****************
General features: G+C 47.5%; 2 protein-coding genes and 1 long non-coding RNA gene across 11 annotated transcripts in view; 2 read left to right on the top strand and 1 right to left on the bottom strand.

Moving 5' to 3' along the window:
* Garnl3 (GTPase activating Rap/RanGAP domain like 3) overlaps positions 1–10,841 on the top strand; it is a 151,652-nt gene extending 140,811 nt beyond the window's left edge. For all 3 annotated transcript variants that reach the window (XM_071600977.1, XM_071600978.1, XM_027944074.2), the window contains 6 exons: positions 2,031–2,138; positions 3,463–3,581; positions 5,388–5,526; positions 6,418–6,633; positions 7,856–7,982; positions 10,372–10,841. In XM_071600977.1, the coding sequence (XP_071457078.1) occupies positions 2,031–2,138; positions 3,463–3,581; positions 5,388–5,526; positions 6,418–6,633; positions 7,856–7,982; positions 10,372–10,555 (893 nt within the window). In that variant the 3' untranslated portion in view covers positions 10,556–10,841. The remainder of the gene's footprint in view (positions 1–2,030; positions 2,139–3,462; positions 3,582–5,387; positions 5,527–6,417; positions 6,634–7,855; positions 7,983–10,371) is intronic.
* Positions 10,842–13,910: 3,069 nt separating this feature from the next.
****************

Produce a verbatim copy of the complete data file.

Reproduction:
General features: G+C 47.5%; 2 protein-coding genes and 1 long non-coding RNA gene across 11 annotated transcripts in view; 2 read left to right on the top strand and 1 right to left on the bottom strand.

Moving 5' to 3' along the window:
* Garnl3 (GTPase activating Rap/RanGAP domain like 3) overlaps positions 1–10,841 on the top strand; it is a 151,652-nt gene extending 140,811 nt beyond the window's left edge. For all 3 annotated transcript variants that reach the window (XM_071600977.1, XM_071600978.1, XM_027944074.2), the window contains 6 exons: positions 2,031–2,138; positions 3,463–3,581; positions 5,388–5,526; positions 6,418–6,633; positions 7,856–7,982; positions 10,372–10,841. In XM_071600977.1, the coding sequence (XP_071457078.1) occupies positions 2,031–2,138; positions 3,463–3,581; positions 5,388–5,526; positions 6,418–6,633; positions 7,856–7,982; positions 10,372–10,555 (893 nt within the window). In that variant the 3' untranslated portion in view covers positions 10,556–10,841. The remainder of the gene's footprint in view (positions 1–2,030; positions 2,139–3,462; positions 3,582–5,387; positions 5,527–6,417; positions 6,634–7,855; positions 7,983–10,371) is intronic.
* Positions 10,842–13,910: 3,069 nt separating this feature from the next.